Reproductive disorders: A 2013 scientific study found that BPA exposure can affect human egg maturation. A separate review study found evidence that BPA can interfere with endocrine function involving the hypothalamus and the pituitary gland. More research suggested that this action could affect ovulation and puberty and lead to infertility.
Asthma: A new study of over 3,000 pairs of mothers and children from six European countries showed that BPA exposure in the womb might increase the risk of asthma among school-age girls. The study found that “there was a significant association between levels of BPA in mothers’ urine and asthma and wheezing for girls, but not boys.”
Bacterial Contamination Health Effects
As mentioned earlier, the heat inside a car provides the perfect breeding ground for bacteria to grow. As the temperature rises, any bacteria in the water can multiply faster, potentially reaching levels that can cause serious health problems.
According to the US Department of Health, drinking water contaminated with bacteria is linked to various adverse health issues, such as gastrointestinal issues (including nausea, headaches, fevers, fatigue, cramps, vomiting, and diarrhea), coma or even death.
“Infants, children, elderly people, and people with weakened immune systems are more likely to get sick or die from disease-causing microorganisms in drinking water,” the agency says.
Concerned about BPA in Bottled Water? Here’s How to Minimize Your Exposure
While the FDA has not established proper guidelines for BPA in drinking water, you can take a few steps to reduce exposure to this and other toxic chemicals.
Use BPA-free alternatives. As consumer awareness grows, manufacturers increasingly offer BPA-free products to meet the demand. So, when shopping, prioritize products explicitly labeled as “BPA-free.” While not all products carry this label, some plastics with recycling codes 3 or 7 could contain BPA. Therefore, exercise caution with unmarked products and choose those identified as BPA-free.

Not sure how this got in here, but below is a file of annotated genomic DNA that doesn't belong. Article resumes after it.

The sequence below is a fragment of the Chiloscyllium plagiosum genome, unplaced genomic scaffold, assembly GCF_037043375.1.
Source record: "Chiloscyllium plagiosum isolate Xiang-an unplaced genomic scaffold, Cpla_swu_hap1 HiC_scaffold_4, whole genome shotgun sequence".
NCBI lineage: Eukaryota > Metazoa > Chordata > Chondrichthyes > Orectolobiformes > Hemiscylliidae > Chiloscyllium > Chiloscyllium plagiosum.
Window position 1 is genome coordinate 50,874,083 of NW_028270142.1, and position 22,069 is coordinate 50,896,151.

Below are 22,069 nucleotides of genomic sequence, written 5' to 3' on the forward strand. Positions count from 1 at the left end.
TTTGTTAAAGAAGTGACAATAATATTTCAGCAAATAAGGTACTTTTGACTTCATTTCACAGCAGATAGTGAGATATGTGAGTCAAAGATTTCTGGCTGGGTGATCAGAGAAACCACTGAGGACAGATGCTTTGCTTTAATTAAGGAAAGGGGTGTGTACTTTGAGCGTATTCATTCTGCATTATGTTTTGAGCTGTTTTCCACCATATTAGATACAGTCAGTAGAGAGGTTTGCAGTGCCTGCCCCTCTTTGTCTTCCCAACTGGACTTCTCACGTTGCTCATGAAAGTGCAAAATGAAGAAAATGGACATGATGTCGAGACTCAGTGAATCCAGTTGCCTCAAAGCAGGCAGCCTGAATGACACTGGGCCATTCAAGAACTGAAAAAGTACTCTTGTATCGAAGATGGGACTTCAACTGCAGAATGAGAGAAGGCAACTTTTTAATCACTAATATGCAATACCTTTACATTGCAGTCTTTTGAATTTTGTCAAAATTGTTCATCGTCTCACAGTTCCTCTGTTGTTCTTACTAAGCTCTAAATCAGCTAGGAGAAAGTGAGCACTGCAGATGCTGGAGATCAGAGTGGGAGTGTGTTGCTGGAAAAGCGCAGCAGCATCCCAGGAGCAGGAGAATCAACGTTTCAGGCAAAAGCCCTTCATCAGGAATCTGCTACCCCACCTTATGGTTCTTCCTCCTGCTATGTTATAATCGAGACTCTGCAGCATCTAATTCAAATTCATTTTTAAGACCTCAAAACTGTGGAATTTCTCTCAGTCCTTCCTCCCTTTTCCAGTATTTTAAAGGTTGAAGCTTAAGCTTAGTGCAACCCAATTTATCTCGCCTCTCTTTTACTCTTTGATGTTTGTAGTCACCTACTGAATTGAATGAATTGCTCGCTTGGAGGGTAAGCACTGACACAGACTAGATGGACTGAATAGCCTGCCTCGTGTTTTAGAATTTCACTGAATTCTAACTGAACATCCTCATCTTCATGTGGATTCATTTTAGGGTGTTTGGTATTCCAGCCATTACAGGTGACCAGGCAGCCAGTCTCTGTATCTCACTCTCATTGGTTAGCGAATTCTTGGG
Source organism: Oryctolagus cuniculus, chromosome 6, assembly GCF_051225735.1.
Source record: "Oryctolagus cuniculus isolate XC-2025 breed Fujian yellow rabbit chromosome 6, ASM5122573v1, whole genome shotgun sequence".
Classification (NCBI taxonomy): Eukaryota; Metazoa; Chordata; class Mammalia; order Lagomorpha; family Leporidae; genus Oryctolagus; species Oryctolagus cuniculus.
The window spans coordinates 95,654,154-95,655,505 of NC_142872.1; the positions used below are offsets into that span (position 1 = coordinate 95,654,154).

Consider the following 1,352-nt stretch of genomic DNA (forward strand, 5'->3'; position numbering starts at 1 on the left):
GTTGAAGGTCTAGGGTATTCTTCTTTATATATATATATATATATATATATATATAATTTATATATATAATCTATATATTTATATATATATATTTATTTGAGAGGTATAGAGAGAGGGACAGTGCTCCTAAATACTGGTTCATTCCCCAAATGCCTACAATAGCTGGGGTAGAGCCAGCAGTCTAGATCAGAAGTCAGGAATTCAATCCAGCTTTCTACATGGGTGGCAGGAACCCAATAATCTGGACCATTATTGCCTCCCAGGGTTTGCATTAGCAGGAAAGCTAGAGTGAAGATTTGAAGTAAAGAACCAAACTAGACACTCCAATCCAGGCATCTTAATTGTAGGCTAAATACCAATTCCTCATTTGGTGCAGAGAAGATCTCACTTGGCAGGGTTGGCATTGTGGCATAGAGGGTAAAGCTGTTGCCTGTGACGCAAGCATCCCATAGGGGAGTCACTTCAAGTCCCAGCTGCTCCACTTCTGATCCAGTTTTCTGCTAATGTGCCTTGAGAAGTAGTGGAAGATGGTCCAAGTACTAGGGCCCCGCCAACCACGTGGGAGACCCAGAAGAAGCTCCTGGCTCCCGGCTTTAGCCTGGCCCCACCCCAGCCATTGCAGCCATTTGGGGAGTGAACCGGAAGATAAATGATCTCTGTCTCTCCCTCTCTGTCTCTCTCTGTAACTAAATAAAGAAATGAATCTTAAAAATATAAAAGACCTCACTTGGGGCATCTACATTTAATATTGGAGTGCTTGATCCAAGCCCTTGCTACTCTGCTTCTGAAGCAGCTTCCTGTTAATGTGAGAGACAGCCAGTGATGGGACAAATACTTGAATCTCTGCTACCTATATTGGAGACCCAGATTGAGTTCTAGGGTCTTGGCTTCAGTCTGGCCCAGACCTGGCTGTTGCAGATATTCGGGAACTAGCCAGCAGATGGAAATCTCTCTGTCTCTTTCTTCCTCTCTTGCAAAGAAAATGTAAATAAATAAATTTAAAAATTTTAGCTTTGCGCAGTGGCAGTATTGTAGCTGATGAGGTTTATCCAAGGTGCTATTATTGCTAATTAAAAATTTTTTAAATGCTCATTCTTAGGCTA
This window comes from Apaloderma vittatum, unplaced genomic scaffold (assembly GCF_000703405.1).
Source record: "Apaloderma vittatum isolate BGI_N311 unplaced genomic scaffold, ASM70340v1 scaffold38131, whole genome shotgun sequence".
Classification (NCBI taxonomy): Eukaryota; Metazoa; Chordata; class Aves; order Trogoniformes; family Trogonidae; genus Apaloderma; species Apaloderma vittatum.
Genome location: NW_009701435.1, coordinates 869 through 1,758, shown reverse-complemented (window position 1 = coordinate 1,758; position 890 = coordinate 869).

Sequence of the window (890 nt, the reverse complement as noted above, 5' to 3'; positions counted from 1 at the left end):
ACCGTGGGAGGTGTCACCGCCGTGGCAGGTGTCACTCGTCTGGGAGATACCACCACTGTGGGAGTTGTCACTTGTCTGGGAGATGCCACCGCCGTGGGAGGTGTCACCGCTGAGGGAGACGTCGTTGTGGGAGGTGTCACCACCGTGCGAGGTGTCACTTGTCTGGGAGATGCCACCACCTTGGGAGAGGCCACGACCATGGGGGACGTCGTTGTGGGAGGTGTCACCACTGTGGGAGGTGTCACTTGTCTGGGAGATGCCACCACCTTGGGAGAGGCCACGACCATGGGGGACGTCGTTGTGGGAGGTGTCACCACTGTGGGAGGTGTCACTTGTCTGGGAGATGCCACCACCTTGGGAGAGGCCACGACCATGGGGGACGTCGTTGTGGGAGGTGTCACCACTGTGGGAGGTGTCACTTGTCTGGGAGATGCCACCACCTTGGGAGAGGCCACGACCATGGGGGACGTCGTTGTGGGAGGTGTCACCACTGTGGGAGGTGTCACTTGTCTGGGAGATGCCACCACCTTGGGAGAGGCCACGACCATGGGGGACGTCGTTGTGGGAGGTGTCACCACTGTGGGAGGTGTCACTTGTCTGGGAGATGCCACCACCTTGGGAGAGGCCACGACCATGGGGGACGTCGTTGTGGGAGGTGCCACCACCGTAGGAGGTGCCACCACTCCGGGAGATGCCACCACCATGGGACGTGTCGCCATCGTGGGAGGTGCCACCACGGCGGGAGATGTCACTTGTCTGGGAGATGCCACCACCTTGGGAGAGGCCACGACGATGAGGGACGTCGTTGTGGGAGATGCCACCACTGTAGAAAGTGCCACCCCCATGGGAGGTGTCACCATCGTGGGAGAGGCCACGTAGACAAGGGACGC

Choose Glass or Stainless-Steel Water Bottles. Yes, bottled water tastes great and is perfect for days when you’re on the go, but the plastic doesn’t break down entirely in the environment. Instead, much of it is broken down into smaller fragments called “microplastics.” These bits of plastic have been detected in 17% of surface waters, including rivers, wastewaters, and oceans. Even our drinking water and are known to contain BPA, phthalates, and other similar chemicals. Moreover, microplastics can accumulate in the body and cause various health problems. So, consider getting a glass or stainless-steel bottle instead of plastic water bottles. These materials are free from BPA and are environmentally friendly.
Filter your water. Swapping plastic containers for BPA-free ones is a fantastic way to reduce BPA exposure through drinking water. However, filtering your water could be a safer, more affordable, and more reliable alternative to bottled water. Generally, filtration can eliminate microplastics, lead, copper, arsenic, and other dangerous contaminants in unfiltered tap water.